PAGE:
Written by Maggie Mitchell — The appetite for domestic noir seems insatiable, so it’s not surprising that this debut novel by American writer Maggie Mitchell has been marketed as perfect for fans of The Girl on the Train. There are some similarities, but to my mind this is a much more disquieting, creepy read. It is also a crime novel that will appeal to those who don’t normally read the genre. The author herself hits the nail on the head when she describes a book talked about in her novel as ‘a sort of chick-lit/thriller hybrid of the more literary variety’.
Two 12-year-old girls, previously unknown to each other, are kidnapped and held captive for two months in a remote cabin in the Adirondacks. The know their captor only as Zed and his motivation is unclear. The girls are not harmed physically, nor abused, but are too frightened to attempt to escape. Despite the differences in character, background and education, they form a deep bond with each other, and a strange bond with their kidnapper. As the police close in on their cabin, Zed shoots himself dead on the porch. There are no easy answers, no explanations which can satisfy the police, the girls themselves or us readers.
Fast forward 20 years. The girls have grown into independent women, trying to get on with their lives. Spelling bee champion Lois is now a college lecturer in English literature, while beauty pageant veteran Carly-May has changed her name to Chloe and moved to Hollywood. Her acting career has now stalled and she is known for bit parts where she is quickly killed. They have not been in touch since the kidnap summer, and their memories of events are hazy, strange and possibly unreliable.
Lois has published a modestly-selling thriller based on the abduction, albeit under a pseudonym. Now the book is to be made into a major motion picture and her carefully constructed life falls apart. One of her students is taking far too much interest in her personal life and the kidnapping. Could he possibly be Zed’s son, now all grown-up and trying to extract some bizarre revenge? Meanwhile, Chloe has been cast as the detective obsessed with the case in the movie adaptation. Both women are fearful yet eager to meet each other again. This finally does happen in the last quarter of the book when they head to Canada for filming. But their past catches up with them in an unexpected way there. I don’t want to give away the ending, but it is a bit too rushed for my taste. More interaction between these women as adults would have made Pretty Is more interesting.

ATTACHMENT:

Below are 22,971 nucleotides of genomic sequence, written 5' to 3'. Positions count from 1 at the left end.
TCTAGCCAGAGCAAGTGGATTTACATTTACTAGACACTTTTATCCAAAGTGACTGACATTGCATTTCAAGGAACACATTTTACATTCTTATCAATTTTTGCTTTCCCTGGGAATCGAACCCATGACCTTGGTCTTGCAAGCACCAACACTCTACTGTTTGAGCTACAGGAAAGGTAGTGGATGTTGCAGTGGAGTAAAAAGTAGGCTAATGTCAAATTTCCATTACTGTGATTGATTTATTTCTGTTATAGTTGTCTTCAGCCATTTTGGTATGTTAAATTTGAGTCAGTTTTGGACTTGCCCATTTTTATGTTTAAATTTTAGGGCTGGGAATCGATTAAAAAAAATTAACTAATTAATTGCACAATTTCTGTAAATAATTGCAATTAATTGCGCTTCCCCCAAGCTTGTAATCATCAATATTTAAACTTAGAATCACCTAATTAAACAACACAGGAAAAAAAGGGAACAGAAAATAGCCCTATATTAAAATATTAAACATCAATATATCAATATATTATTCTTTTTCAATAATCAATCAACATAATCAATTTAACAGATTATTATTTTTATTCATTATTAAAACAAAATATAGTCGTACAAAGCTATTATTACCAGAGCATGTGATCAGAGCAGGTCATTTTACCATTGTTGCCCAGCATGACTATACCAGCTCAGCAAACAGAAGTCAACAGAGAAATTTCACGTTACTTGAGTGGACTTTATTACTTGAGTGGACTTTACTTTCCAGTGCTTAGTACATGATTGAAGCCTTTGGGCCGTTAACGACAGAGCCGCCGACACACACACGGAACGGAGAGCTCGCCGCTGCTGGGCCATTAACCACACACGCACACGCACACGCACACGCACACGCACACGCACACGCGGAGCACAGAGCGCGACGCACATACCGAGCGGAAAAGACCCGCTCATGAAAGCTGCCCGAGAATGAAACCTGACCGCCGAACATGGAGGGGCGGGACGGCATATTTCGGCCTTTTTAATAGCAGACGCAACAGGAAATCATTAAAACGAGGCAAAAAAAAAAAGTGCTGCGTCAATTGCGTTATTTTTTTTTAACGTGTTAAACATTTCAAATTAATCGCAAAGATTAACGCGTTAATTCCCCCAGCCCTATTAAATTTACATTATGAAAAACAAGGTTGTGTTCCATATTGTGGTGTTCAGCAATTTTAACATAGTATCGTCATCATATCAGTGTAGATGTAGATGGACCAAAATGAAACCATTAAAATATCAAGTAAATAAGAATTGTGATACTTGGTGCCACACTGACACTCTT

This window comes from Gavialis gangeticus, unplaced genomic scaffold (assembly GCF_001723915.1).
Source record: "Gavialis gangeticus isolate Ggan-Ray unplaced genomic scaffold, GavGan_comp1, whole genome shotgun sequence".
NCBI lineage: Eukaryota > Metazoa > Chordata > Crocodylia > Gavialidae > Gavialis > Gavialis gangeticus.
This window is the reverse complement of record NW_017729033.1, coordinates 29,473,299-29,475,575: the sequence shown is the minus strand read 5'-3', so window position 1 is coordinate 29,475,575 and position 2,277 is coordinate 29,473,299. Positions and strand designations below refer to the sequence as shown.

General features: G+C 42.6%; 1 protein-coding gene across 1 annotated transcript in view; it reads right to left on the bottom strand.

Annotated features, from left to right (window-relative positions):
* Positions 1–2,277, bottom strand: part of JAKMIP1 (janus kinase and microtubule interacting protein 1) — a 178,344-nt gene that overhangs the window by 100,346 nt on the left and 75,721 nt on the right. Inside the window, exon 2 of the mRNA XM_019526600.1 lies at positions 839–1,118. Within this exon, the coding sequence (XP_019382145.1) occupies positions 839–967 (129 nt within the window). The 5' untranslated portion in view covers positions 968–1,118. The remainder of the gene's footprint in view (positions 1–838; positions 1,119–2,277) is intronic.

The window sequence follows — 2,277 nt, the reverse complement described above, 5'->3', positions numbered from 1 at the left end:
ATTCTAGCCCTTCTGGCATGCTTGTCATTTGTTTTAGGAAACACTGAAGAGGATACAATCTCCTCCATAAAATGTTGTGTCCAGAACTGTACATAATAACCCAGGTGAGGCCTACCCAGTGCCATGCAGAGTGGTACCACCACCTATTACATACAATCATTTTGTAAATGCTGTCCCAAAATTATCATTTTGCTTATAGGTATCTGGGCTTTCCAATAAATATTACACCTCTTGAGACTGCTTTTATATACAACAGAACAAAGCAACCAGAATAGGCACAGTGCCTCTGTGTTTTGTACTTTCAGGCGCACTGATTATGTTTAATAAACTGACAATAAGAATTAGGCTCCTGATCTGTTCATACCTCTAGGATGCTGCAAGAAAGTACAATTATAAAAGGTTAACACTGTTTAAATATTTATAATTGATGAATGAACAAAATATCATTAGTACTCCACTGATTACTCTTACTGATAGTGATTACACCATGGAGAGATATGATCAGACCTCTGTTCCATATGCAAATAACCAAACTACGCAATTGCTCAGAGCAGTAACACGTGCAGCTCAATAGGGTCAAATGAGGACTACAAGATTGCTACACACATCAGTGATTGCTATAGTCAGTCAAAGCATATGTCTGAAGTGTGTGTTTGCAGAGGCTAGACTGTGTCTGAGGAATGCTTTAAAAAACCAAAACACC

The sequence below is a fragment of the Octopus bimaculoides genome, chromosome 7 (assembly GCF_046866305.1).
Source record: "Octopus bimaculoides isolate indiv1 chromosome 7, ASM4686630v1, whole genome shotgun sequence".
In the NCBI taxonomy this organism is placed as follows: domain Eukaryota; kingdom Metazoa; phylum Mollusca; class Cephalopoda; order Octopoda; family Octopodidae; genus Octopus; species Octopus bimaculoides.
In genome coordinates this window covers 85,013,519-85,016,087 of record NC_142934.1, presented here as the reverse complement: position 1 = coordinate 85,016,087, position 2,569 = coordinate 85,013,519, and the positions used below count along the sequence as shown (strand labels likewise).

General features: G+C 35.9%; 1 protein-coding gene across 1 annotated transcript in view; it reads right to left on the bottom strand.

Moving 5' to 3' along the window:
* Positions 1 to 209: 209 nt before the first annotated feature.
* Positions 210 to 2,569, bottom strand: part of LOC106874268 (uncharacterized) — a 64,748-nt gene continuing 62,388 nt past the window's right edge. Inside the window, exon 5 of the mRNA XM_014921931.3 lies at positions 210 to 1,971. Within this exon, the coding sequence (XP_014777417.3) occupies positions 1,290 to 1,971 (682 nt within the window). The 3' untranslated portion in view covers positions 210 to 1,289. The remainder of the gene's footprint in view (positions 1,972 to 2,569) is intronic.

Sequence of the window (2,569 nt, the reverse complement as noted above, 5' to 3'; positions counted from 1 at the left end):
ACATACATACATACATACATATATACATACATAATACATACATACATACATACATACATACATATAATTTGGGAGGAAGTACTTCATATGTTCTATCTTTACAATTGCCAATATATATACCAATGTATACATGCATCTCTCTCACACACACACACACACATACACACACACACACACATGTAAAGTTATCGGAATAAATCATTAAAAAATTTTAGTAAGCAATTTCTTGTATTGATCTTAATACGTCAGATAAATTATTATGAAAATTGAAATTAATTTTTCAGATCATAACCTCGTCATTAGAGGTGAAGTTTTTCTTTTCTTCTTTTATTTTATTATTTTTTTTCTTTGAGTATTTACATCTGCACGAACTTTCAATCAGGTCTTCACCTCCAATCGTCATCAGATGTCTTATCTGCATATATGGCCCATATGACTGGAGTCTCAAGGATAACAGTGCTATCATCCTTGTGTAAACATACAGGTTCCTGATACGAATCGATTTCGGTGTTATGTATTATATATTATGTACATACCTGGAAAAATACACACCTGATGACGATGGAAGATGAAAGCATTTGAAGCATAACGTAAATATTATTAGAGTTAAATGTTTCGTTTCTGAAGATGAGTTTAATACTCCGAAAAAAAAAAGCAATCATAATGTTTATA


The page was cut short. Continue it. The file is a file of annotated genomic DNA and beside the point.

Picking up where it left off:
The build-up of the story is written with confidence and a real sense of menace. The chapters switch rapidly and effortlessly between the two main protagonists. Part Two is made up entirely of an excerpt from the novel written by Lois. All of these different points of view and transitions are skillfully handled, with clear differences in style, so they do not make the book seem amateurish or choppy. For instance, Lois the professor uses poetic language and ironic references to classic literature. One of her favourite books is Pamela, the 18th century story of a virtuous girl being imprisoned and almost raped, which is also considered a love story. Meanwhile, Chloe the actress has an oral style much closer to commercial chick lit.
The book is particularly successful in describing the confused feelings the girls develop towards their kidnapper. The rivalry between girls of that age is superbly captured, as is the loneliness of their home life and their incipient sexuality. There are numerous literary references, although it’s not mandatory to spot them all to enjoy the story. I was particularly discomfited by the despair of a Lolita faced with an unwilling Humbert Humbert. There is real psychological darkness there which will make you squirm. It finally dawns on Lois and Chloe that they didn’t escape injury after all, that they emerged from their ordeal far from unscathed.
Pretty Is may not contain enough thrills and mystery to please die-hard crime fiction fans, and it does not go far enough in its metafictional experimentation to please the literary fiction crowd. It is undoubtedly a promising and original debut, and you have to admire the ease with which the author moves between genres and timeframes. Recommended also for fans of Elizabeth Haynes, Paula Daly and Rosamund Lupton.
For more psychological thrillers, click here.
CFL Rating: 4 Stars